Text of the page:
David Lu

David Lu is a co-founder and the CEO of Clarity Movement Co, an environmental tech startup focused on changing how we understand the environment by deploying dense networks for real-time air quality monitoring. Prior to starting Clarity, David was a key leader in the University of California’s Fossil Fuel Divestment Campaign and worked alongside the Arctic Campaign Director at Greenpeace. Fueled by his everlasting passion for improving our environment, namely mitigating climate change, David believes in using data driven approaches to address the issues arising in global environmental crises. David earned his BS in Atmospheric Science from the University of California, Berkeley.

Where did the idea for Clarity Movement Co come from?

The seeds sprouted in college, at UC Berkeley, where I was studying to get my Bachelors in Atmospheric Sciences, but the seeds were actually planted much earlier. Growing up in China, everybody knew the air quality was not good, and everybody knew it was not healthy.

Along the way, I decided that you can’t fix what you can’t measure, and began thinking deeply about this path. By the time I was half-way through getting my Bachelor’s, the first sprouts of the company appeared with a little help from my friends.

What does your typical day look like and how do you make it productive?

I organize my to-do list in three categories: must do, day-to-day and nice-to-do. Since the company is working remotely, we make regular meetings an intentional practice, and my day-to-day is fairly calendar driven. As I go along with my day, I keep updating my core three lists. If I have extra time, I tackle the nice-to-do items.

How do you bring ideas to life?

I start with passion and a mission, which for us is to empower the world to fix environmental problems through measurement. We build on the idea with a talented team who are aligned with our mission. From there, I add grit and persistence.

What’s one trend that excites you?

The increasing public awareness of how dire the climate crisis actually is, which hopefully leads to fundamental changes in our society, from technology to politics. I’m excited about the recent momentum behind pushing for action against climate change.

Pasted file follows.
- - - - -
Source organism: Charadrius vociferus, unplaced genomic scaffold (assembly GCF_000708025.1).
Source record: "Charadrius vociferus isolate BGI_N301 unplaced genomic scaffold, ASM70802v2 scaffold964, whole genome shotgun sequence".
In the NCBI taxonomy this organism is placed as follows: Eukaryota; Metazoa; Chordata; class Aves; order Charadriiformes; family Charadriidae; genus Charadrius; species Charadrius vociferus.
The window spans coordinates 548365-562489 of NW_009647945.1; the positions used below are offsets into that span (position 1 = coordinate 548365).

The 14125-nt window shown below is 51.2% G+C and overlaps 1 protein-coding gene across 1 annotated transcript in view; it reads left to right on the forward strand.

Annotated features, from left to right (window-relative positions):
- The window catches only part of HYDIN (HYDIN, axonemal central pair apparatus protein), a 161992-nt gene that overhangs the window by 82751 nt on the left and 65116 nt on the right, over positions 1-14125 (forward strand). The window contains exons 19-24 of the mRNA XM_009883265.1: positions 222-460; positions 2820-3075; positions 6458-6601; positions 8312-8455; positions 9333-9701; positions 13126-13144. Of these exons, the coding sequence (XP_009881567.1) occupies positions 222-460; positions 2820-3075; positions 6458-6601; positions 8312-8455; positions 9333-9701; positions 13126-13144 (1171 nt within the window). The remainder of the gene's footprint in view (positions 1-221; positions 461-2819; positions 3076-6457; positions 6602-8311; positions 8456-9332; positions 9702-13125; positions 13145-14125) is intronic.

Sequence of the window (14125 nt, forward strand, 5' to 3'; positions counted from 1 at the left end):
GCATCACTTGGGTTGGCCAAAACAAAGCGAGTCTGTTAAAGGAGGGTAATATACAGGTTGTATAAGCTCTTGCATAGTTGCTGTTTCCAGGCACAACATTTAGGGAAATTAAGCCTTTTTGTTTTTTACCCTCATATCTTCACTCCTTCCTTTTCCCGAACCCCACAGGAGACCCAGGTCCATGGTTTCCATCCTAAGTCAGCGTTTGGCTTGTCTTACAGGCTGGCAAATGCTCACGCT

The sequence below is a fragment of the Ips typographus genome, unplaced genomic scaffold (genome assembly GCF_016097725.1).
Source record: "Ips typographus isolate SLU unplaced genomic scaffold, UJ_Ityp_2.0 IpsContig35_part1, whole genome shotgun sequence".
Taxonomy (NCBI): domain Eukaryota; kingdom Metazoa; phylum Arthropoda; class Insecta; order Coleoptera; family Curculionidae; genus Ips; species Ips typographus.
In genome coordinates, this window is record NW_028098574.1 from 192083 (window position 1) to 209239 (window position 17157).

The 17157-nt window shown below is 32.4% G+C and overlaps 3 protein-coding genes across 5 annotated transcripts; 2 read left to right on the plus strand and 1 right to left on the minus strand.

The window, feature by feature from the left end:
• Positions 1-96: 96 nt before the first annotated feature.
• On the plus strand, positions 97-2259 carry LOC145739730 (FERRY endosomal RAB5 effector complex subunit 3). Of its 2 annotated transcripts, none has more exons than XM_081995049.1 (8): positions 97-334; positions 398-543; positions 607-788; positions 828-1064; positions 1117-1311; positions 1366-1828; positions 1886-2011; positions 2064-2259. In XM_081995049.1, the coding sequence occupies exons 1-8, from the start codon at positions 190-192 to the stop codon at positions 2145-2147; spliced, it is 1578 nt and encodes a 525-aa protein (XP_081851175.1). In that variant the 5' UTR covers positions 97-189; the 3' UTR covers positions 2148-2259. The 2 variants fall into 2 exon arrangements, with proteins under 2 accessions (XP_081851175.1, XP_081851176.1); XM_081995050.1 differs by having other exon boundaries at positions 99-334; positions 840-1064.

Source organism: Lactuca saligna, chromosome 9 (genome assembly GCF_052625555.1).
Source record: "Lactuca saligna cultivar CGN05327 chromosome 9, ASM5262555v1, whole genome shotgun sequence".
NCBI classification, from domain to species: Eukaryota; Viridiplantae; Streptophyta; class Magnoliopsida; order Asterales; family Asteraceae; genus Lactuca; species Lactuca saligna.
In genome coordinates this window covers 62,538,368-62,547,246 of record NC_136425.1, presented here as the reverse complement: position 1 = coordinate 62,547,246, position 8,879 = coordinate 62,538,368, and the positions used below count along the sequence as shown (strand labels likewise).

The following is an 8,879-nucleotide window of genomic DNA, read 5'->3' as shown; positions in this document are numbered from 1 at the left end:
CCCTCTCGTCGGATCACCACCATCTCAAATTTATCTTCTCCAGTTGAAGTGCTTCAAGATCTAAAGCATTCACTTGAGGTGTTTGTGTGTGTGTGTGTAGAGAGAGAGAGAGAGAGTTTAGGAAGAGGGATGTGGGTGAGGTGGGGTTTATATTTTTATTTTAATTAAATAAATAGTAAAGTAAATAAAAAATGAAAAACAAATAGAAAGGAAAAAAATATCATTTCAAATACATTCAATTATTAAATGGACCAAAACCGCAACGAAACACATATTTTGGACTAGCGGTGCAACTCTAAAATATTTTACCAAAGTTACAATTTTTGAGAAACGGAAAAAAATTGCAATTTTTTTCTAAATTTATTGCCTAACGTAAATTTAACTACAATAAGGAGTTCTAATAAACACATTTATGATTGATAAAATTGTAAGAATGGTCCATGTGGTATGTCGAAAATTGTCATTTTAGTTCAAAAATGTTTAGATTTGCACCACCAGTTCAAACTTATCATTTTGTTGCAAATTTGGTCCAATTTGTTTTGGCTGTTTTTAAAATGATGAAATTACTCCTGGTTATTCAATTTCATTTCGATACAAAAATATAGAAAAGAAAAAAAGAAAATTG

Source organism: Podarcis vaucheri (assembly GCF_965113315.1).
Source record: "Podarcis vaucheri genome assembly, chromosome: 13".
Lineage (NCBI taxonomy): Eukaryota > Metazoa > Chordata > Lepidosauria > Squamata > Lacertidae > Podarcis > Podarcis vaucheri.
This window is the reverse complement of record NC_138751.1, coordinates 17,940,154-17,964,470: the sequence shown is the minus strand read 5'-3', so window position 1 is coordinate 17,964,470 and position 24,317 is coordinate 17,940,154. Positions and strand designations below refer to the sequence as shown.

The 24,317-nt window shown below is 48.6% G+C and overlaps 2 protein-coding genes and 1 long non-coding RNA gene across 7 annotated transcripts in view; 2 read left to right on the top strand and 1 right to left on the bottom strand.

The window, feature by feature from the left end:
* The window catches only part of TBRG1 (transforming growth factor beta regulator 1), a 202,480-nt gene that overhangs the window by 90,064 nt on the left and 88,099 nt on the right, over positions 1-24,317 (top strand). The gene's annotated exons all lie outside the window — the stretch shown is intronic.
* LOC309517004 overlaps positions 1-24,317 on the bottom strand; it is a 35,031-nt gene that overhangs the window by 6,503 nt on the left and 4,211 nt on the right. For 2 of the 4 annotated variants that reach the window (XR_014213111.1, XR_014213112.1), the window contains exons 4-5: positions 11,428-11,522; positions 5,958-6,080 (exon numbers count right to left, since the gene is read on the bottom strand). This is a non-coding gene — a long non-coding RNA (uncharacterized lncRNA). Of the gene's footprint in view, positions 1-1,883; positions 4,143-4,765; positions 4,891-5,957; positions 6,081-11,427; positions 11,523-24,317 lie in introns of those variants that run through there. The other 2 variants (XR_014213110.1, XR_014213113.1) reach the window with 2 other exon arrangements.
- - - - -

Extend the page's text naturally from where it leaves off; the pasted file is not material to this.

What is one habit of yours that makes you more productive as an entrepreneur?

I have a few habits that help but one is regular exercise, particularly hiking and backpacking after every quarterly board meeting with my family. It helps me clear my head, find focus and reconnect with nature.

What advice would you give your younger self?

Product is not everything. Marketing and PR is also a big deal, and should be top of mind of founders. It’s useless to have the best product in the world if nobody knows about it.

Tell us something that’s true that almost nobody agrees with you on.

Personal action (e.g. being a vegan, driving an electric car) does not move the needle in our fight against climate change. Just 100 companies are responsible for 71% of global emissions[1]. Personal action does matter, however there are more fundamental changes that need to happen in this society.

As an entrepreneur, what is the one thing you do over and over and recommend everyone else do?

Idea originality is overrated; execution is the key. There is no original idea in the world, and only a small portion of people that have the idea actually execute on it.

What is one strategy that has helped you grow your business?

Our initial focus of landing flagship projects in renowned cities in regions, such as London, Paris, Mexico City, Los Angeles and Singapore, have helped us with regional expansion in those regions. Now, we have Clarity networks deployed in more than 60 countries.

What is one failure you had as an entrepreneur, and how did you overcome it?

Early on we had bad management of cash flow. Luckily, we raised funding just in time, and I have a very loyal team which stuck around. The early scares taught me about the importance of prudent cash management because I never want to feel that again.

What is one business idea that you’re willing to give away to our readers?

I really like the idea of vertical farming, including vegetables of course, but also lab-grown meat. It’s great for the environment. It gives back land to nature. It reduces GHG emissions and it can potentially support our population growth.

What is the best $100 you recently spent? What and why?

A 25mm large diaphragm condenser microphone, specifically the MAONO A425 Plus USB mic, which comes with a stand and a couple of mic holder options. In the modern zoom era, a decent webcam and mic setup is the equivalent of wearing a suit to a business meeting.

What is one piece of software or a web service that helps you be productive?

A calendar. If it’s not on my calendar, it doesn’t exist. Also, Spotify; I can actually concentrate better and get more work done with music playing.

What is the one book that you recommend our community should read and why?

Measure What Matters; the simple idea that drives 10x growth” by John Doerr. I think OKRs help you to focus and communicate the priorities across the team. When you’re a start-up with limited resources, focus is especially important.

What is your favorite quote?

“If you can’t measure it, you can’t manage it.” – John Doerr

You can see this in what we do. Our focus on air quality data is singularly designed to provide the accurate measurements upon which to optimize solutions from industrial process adjustments to outright policy changes.

Key Learnings:

  • Start with passion and a mission
  • Execution is the key
  • Make regular meetings an intentional practice
  • You can’t fix what you can’t measure